January 21, 2011
CERN is the largest particle physics laboratory in the world and the birth place of the World Wide Web. One of the most important physics experiments performed at CERN takes place at the LHC accelerator, which generates 15 Petabytes of experiment data each year and requires 100k CPU cores to be processed. These huge computing needs has made CERN a reference for building and operating large-scale computing facilities and a leader in IT research.
As part of this innovation tradition, CERN has always been on the cutting edge in terms of exploring new paradigms to improve their computing infrastructure.
The popularization of cloud computing in 2006 (along with the maturation of virtualization technologies) was a movement that researchers at CERN could not overlook, especially given their complex computational needs that demanded they get all they could from their infrastructure. In 2008, the CERN IT Department started the lxcloud project to explore the Infrastructure as a Service (IaaS) model.
The initial goal of the project was to directly apply virtualization to CERN’s batch-computing services in an effort to obtain its classical benefits (e.g. consolidation, ease of system administration or server-service decoupling).
The use of virtualized computing servers would also allow CERN’s IT Department to provide a richer variety of computing environments to their scientists. However, as anyone with even a rough understanding of the complexities of virtualization in practical context understands, trying to virtualize tens of thousands of computing servers is not an easy task.
From the beginning of CERN’s virtualization project, it was clear that a scalable and robust infrastructure that supports the movement and distribution of virtual machine images to hundreds of servers and to provide the virtual servers with basic services like networking or access to shared file systems would be the paramount goal. Moreover, it was crucial to find a management layer able to deal with a large number of virtual servers and to integrate all the storage, networking, virtualization and system management services of the infrastructure.
Although there are a number of competing software packages that researchers could consider for this project, OpenNebula was a clear candidate for the cloud management layer because of the integration capabilities that would be needed to leverage the CERN’s infrastructure services; robust and scalable architecture.
Furthermore, CERN needed a toolset that could fulfill the requirements of managing thousands of virtualized servers and a vast variety of API and interfaces, all of which were essential to further integrate the system with CERN’s procedures and usage patterns.
Significant progress has been made in the implementation of the CERN IaaS cloud. In spring 2010 about 480 servers were used to build a cloud prototype, and tested to over provision approximately 16,000 virtual computing servers. The experiments in this phase help us to discover the limitations of the infrastructure, allowing us to push the boundaries further.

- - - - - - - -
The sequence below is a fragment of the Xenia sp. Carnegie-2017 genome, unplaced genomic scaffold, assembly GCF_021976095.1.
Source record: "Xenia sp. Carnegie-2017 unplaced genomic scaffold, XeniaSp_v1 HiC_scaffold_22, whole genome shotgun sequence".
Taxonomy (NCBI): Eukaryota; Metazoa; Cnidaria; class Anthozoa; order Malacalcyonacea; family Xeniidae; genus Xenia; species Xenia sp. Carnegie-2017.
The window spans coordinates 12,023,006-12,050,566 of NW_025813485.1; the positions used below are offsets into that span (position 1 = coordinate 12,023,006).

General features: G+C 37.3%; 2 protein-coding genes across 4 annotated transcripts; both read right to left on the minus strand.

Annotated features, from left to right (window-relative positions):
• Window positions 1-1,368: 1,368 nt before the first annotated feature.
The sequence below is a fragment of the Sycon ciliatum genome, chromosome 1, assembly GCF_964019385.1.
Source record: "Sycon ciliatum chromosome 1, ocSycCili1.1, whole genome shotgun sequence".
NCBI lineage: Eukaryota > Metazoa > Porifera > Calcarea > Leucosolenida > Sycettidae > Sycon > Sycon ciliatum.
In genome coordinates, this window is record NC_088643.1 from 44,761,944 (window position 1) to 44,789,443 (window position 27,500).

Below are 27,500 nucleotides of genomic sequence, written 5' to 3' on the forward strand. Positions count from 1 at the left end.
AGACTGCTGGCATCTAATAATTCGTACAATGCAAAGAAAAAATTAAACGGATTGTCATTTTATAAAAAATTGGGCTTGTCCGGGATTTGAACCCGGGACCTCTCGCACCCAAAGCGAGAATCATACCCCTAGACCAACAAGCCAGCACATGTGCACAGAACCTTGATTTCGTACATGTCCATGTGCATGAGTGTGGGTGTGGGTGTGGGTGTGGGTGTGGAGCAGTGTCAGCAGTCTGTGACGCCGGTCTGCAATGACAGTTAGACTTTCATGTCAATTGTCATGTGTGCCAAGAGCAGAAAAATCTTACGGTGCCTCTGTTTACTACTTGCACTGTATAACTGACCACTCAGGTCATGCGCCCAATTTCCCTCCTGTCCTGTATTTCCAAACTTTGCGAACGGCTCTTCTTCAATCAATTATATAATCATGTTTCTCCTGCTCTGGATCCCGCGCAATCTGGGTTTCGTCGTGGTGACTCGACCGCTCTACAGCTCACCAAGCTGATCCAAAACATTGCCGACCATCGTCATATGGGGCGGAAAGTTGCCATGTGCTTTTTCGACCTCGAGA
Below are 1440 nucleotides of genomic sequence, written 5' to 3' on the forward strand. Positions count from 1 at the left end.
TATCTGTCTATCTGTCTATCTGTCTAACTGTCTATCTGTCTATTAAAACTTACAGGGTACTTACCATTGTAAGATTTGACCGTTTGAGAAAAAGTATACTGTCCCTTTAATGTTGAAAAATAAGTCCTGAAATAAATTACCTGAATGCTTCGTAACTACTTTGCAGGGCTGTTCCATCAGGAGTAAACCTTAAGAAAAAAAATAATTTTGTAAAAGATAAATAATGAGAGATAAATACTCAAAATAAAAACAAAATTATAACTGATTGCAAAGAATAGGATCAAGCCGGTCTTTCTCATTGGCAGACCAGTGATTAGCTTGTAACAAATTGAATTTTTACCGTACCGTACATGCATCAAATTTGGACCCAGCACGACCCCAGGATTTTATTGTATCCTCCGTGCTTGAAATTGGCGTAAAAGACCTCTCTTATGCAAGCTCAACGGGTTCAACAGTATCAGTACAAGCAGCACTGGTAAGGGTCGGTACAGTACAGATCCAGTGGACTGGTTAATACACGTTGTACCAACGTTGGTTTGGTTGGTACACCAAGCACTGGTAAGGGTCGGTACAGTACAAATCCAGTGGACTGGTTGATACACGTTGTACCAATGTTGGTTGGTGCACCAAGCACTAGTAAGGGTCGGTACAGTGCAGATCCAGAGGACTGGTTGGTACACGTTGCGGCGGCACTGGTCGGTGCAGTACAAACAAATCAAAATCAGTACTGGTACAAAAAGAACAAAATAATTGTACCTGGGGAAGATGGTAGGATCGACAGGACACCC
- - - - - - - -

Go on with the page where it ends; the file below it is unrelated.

At the same time these stress tests also helped to figure out some limitations of OpenNebula which have now been fixed in the 2.0 release. This post (http://blog.opennebula.org/?p=620) provides a fairly technical overview of lxcloud, its use of OpenNebula (ONE), and the cloud we are building at CERN.
After over a year of prototyping and development, the lxcloud project has finally entered production status with 48 virtual computing servers managed by OpenNebula. These virtual servers run production jobs that analyze real data collected by the LHC accelerator. So far “OpenNebula has proven stable, scalable and easy to develop." said Dr. Ulrich Schwickerath of the batch virtualization team at CERN.
The OpenNebula community has also seen some benefits on the heels of this first year of joint efforts between CERN and the OpenNebula developers. Just to mention a few outcomes now available to the OpenNebula community: a more robust and scalable management core, support for new storage and database backends, an enhanced placement and scheduling module or new image management tools (scp-wave & scp-tsunami) for large scale facilities.
This is not the end of the story. CERN hopes to move this initial private cloud to larger scale to add flexibility to its IT processes as well as offer a public cloud interface. CERN has successfully tested the EC2 API implementation of OpenNebula. New challenges in cloud computing management will be addressed.
About the Author
Rubén S. Montero, PhD is an associate professor in the Department of Computer Architecture and Systems Engineering at Complutense University of Madrid. In the past, he has held several visiting positions at ICASE (NASA Langley Research Center, VA). Over the last years, he has published more than 70 scientific papers in the field of High-Performance Parallel and Distributed Computing, and contributed to more than 20 research and development programmes. He is also heavily involved in organizing the Spanish e-science infrastructure as a member of the infrastructure expert panel of the national e-science initiative.
His research interests lie mainly in resource provisioning models for distributed systems, in particular: Grid resource management and scheduling, distributed management of virtual machines and cloud computing, where he is especially interested in the inter-operation of cloud infrastructures. He is also actively involved in several open source grid initiatives like the Globus Toolkit and the GridWay metascheduler, where he coordinated the technical activities of the project till 2008. Currently, he is co-leading the research and development activities of OpenNebula, a distributed virtual machine manager.
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